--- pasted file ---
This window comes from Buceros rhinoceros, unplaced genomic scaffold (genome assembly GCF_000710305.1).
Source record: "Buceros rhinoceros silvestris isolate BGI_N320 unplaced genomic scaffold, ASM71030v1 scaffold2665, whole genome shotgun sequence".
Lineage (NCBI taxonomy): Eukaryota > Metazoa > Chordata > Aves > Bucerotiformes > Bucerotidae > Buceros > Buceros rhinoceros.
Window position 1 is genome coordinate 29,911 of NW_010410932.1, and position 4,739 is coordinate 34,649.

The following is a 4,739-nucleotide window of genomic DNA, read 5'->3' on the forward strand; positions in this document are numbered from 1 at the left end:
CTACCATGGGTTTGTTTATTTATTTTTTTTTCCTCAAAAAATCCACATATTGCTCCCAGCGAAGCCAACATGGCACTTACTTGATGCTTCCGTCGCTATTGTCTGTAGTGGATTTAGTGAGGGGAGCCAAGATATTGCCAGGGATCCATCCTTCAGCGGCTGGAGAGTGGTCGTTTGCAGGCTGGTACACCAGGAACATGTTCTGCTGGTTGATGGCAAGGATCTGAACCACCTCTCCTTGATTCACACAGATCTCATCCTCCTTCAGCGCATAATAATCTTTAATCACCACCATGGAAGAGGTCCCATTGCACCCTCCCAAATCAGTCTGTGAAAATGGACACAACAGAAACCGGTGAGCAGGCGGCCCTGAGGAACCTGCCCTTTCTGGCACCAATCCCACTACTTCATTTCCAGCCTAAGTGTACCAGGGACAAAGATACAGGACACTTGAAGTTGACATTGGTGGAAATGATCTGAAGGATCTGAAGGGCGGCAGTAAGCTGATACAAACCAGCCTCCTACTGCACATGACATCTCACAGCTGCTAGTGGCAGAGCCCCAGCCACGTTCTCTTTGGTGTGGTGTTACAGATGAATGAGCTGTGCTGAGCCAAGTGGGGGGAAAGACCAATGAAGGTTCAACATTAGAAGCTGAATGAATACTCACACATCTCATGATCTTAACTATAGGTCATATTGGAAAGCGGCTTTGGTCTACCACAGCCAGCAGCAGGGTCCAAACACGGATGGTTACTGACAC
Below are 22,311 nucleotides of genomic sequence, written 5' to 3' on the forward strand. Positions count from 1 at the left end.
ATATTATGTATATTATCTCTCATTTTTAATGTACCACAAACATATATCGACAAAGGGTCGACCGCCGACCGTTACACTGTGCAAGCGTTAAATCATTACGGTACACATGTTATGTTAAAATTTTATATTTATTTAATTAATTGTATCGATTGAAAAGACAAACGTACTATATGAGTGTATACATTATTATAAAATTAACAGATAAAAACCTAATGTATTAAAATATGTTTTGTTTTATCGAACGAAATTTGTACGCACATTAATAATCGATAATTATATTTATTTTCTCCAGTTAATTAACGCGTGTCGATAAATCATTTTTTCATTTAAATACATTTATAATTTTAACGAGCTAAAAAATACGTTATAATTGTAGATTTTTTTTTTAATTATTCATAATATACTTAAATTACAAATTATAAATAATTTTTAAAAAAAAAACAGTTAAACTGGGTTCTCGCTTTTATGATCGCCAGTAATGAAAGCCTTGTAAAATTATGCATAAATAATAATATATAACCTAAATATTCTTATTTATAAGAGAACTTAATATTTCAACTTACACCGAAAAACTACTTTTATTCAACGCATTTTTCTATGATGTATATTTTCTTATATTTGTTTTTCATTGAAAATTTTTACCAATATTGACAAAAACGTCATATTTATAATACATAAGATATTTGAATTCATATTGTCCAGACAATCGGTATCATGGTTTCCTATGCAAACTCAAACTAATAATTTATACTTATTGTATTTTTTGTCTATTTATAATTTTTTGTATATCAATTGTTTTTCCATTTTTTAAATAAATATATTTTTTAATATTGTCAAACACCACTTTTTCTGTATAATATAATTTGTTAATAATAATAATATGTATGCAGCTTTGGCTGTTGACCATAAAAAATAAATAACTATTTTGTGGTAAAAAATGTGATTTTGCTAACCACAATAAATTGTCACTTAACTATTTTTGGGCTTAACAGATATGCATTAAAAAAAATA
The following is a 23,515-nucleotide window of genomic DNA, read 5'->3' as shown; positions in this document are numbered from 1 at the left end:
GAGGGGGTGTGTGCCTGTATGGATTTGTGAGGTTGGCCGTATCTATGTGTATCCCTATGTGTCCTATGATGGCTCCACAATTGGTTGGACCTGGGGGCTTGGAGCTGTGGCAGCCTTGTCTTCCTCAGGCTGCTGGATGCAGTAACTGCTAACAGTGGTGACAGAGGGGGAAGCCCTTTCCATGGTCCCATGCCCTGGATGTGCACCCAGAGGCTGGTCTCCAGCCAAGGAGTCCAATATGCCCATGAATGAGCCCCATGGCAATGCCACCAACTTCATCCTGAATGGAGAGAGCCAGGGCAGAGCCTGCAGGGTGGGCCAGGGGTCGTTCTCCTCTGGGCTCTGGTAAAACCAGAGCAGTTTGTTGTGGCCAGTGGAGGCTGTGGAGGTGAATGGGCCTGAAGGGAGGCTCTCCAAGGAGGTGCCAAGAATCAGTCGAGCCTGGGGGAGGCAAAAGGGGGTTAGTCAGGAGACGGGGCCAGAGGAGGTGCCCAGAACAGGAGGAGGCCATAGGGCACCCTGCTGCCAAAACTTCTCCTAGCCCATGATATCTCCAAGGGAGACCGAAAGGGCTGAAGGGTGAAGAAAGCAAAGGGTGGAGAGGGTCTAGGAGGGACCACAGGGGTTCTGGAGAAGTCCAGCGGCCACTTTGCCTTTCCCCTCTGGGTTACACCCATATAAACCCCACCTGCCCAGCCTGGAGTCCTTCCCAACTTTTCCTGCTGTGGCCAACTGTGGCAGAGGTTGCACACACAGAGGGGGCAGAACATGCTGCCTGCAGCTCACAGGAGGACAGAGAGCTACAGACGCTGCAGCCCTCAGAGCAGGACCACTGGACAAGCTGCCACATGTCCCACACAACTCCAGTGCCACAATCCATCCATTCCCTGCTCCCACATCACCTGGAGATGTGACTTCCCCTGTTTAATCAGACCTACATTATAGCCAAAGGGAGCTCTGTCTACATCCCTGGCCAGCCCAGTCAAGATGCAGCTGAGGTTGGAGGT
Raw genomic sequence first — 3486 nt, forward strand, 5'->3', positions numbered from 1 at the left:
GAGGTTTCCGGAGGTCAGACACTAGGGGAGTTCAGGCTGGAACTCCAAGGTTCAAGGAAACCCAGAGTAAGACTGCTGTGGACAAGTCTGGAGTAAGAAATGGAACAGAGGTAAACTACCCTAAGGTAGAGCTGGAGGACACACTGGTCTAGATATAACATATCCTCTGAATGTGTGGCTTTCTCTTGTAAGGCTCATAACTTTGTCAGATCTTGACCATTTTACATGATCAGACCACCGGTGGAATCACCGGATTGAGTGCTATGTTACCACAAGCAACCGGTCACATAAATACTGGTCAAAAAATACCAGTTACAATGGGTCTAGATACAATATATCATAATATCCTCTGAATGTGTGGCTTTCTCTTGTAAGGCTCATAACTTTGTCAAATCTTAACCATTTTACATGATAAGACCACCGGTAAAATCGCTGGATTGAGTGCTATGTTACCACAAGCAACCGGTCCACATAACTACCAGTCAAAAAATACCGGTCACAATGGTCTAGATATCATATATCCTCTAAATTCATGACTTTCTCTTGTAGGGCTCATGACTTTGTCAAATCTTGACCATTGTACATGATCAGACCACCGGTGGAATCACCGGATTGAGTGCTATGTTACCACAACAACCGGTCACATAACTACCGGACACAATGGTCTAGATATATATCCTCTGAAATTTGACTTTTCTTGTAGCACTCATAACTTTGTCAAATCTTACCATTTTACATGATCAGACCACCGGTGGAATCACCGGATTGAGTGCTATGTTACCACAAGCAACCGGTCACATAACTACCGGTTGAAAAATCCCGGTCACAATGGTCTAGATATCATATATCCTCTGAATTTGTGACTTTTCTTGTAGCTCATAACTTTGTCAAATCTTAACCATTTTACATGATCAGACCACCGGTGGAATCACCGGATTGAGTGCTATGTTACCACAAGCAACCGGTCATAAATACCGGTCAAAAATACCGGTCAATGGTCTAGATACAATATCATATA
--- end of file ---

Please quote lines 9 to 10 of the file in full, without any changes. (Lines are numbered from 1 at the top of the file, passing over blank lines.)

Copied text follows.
The following is a 23,515-nucleotide window of genomic DNA, read 5'->3' as shown; positions in this document are numbered from 1 at the left end:
GAGGGGGTGTGTGCCTGTATGGATTTGTGAGGTTGGCCGTATCTATGTGTATCCCTATGTGTCCTATGATGGCTCCACAATTGGTTGGACCTGGGGGCTTGGAGCTGTGGCAGCCTTGTCTTCCTCAGGCTGCTGGATGCAGTAACTGCTAACAGTGGTGACAGAGGGGGAAGCCCTTTCCATGGTCCCATGCCCTGGATGTGCACCCAGAGGCTGGTCTCCAGCCAAGGAGTCCAATATGCCCATGAATGAGCCCCATGGCAATGCCACCAACTTCATCCTGAATGGAGAGAGCCAGGGCAGAGCCTGCAGGGTGGGCCAGGGGTCGTTCTCCTCTGGGCTCTGGTAAAACCAGAGCAGTTTGTTGTGGCCAGTGGAGGCTGTGGAGGTGAATGGGCCTGAAGGGAGGCTCTCCAAGGAGGTGCCAAGAATCAGTCGAGCCTGGGGGAGGCAAAAGGGGGTTAGTCAGGAGACGGGGCCAGAGGAGGTGCCCAGAACAGGAGGAGGCCATAGGGCACCCTGCTGCCAAAACTTCTCCTAGCCCATGATATCTCCAAGGGAGACCGAAAGGGCTGAAGGGTGAAGAAAGCAAAGGGTGGAGAGGGTCTAGGAGGGACCACAGGGGTTCTGGAGAAGTCCAGCGGCCACTTTGCCTTTCCCCTCTGGGTTACACCCATATAAACCCCACCTGCCCAGCCTGGAGTCCTTCCCAACTTTTCCTGCTGTGGCCAACTGTGGCAGAGGTTGCACACACAGAGGGGGCAGAACATGCTGCCTGCAGCTCACAGGAGGACAGAGAGCTACAGACGCTGCAGCCCTCAGAGCAGGACCACTGGACAAGCTGCCACATGTCCCACACAACTCCAGTGCCACAATCCATCCATTCCCTGCTCCCACATCACCTGGAGATGTGACTTCCCCTGTTTAATCAGACCTACATTATAGCCAAAGGGAGCTCTGTCTACATCCCTGGCCAGCCCAGTCAAGATGCAGCTGAGGTTGGAGGT